Clubs 'may take charge of football broadcasts'

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The Independent Online

The decision of the cable operator NTL to withdraw from a £328m three-year pay-per-view football broadcasting deal could lead to the Premier League stepping in to produce coverage of the matches, Jon Fickling, chief executive of Sunderland football club, said yesterday.

The decision of the cable operator NTL to withdraw from a £328m three-year pay-per-view football broadcasting deal could lead to the Premier League stepping in to produce coverage of the matches, Jon Fickling, chief executive of Sunderland football club, said yesterday.

Mr Fickling said: "We will have to go back into the market. There's a possibility that the Premier League might do pay-per-view."

It was unclear yesterday whether pay-per-view broadcasts would begin as originally scheduled in August 2001. NTL had planned to broadcast 40 games per season for around £4 per match or £100 for an annual season ticket.

Speculation is growing that BSkyB could be lined up to rescue the pay-per-view deal, although it is unlikely that the Premier League would receive a bid anywhere near the £109m per year originally offered by NTL. When the cable company agreed the £2.3m per game pay-per-view deal in May, analysts believed the terms of the offer were uneconomic.

Though relations between BSkyB and the Premier League remain strong, club chairmen realise that selling pay-per-view to the satellite giant could provoke regulators, who are concerned to promote competition in the football broadcasting rights market.

Commenting on last spring's decision to split subscription and pay-per-view rights, Mr Fickling noted: "The whole package was designed to stand up to scrutiny from whatever (regulatory) quarter."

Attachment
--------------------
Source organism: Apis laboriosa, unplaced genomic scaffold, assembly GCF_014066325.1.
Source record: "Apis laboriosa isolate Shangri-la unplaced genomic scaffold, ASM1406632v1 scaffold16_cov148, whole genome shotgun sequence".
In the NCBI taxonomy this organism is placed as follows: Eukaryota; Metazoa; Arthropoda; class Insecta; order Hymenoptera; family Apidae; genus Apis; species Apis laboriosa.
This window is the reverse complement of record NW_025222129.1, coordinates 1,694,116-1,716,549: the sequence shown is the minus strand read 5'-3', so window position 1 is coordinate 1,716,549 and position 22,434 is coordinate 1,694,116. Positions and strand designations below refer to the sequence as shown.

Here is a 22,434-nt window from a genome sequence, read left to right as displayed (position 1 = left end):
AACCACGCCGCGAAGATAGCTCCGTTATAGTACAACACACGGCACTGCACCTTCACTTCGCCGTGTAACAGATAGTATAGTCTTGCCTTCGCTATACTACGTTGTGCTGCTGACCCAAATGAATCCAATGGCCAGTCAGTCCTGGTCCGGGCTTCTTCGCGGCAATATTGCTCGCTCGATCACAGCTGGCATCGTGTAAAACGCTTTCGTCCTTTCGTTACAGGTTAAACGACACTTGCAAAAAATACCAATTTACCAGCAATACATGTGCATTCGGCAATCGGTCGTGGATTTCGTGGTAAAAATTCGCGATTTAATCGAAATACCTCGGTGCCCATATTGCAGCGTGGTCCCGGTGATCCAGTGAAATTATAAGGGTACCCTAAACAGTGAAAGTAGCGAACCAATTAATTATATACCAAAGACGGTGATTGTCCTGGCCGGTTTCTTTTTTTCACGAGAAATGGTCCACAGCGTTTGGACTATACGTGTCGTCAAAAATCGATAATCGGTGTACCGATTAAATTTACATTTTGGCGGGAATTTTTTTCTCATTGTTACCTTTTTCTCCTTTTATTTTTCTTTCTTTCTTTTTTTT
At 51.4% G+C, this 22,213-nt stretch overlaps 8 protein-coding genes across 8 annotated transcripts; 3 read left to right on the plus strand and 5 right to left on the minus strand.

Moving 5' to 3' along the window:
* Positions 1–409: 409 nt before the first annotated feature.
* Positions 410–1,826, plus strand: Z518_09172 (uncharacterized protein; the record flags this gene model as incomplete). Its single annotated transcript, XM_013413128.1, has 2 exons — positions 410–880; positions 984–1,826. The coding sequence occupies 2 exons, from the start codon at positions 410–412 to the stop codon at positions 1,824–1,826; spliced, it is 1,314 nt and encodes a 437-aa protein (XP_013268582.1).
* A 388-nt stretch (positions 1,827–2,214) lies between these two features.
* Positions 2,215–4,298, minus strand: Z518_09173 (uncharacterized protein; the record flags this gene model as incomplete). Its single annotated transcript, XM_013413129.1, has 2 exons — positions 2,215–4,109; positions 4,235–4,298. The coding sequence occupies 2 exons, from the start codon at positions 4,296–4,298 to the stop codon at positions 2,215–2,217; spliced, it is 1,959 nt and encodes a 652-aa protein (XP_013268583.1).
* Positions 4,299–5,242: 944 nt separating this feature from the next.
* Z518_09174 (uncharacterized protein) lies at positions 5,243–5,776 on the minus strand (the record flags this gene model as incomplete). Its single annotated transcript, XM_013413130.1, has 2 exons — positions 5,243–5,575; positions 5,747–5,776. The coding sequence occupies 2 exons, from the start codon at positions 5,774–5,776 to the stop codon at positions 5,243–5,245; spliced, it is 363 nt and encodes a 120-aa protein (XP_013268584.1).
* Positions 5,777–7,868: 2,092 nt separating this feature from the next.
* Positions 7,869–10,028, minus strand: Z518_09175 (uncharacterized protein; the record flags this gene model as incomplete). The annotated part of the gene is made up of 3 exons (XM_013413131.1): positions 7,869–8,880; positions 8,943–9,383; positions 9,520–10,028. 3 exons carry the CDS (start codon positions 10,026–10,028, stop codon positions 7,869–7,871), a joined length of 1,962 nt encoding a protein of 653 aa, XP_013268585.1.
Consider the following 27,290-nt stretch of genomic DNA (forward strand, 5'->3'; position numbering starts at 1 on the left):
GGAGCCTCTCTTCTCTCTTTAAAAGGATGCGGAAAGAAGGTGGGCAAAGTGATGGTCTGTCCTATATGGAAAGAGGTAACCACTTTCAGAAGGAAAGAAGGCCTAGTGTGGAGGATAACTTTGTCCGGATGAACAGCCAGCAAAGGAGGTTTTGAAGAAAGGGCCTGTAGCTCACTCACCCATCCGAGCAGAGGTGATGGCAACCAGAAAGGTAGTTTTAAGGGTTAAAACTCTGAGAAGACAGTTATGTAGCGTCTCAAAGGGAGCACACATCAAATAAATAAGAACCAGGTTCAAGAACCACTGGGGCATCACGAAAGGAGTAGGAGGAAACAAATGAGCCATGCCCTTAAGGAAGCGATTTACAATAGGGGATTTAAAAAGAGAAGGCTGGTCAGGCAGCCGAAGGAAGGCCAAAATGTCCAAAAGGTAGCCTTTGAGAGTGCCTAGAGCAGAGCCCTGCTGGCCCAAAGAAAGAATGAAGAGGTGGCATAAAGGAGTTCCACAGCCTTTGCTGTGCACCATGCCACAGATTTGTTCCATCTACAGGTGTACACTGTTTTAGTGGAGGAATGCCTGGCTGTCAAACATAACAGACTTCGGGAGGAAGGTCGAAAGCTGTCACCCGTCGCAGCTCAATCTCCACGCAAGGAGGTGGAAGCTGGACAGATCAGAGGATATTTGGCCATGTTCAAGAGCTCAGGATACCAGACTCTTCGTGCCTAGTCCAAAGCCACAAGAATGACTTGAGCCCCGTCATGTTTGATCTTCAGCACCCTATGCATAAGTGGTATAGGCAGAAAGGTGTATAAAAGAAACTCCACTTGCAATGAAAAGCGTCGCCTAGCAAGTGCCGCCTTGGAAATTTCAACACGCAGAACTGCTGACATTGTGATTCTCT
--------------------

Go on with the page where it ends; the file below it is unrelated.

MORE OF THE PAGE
His comments came as Sunderland reported a narrowing in 14 months to July pretax profit to £418,000 from £1.5m a year earlier. The lower profit outurn reflected a 116 per cent rise in player salaries to £14.6m and a £6.5m charge for provisions relating to amortisation and diminution of transfer fees.

The club's rebound into the top flight after a one-year absense helped turnover jump 51 per cent to £36m. A key to that was a near-tripling in TV and media rights revenue to £10.6m as well as healthy advances in sponsorship, catering and merchandising sales.

A bigger concern for investors, except perhaps shareholders in Manchester United and Arsenal, is the lacklustre market performance of football team shares. This sees the market value of Chelsea, Newcastle and Spurs, not to mention smaller clubs such as Leicester City, trail the value of their fixed assets - of which the biggest component is each team's stadium.

Some advisers to Premier League clubs believe the best way to boost clubs' market valuations is for the league eventually to take full control of the media rights to match broadcasts. Any move in that direction could not occur until the 2005-2006 football season, as BSkyB in May retained Premier League football rights in a £1.1bn three-year pact that begins next August.

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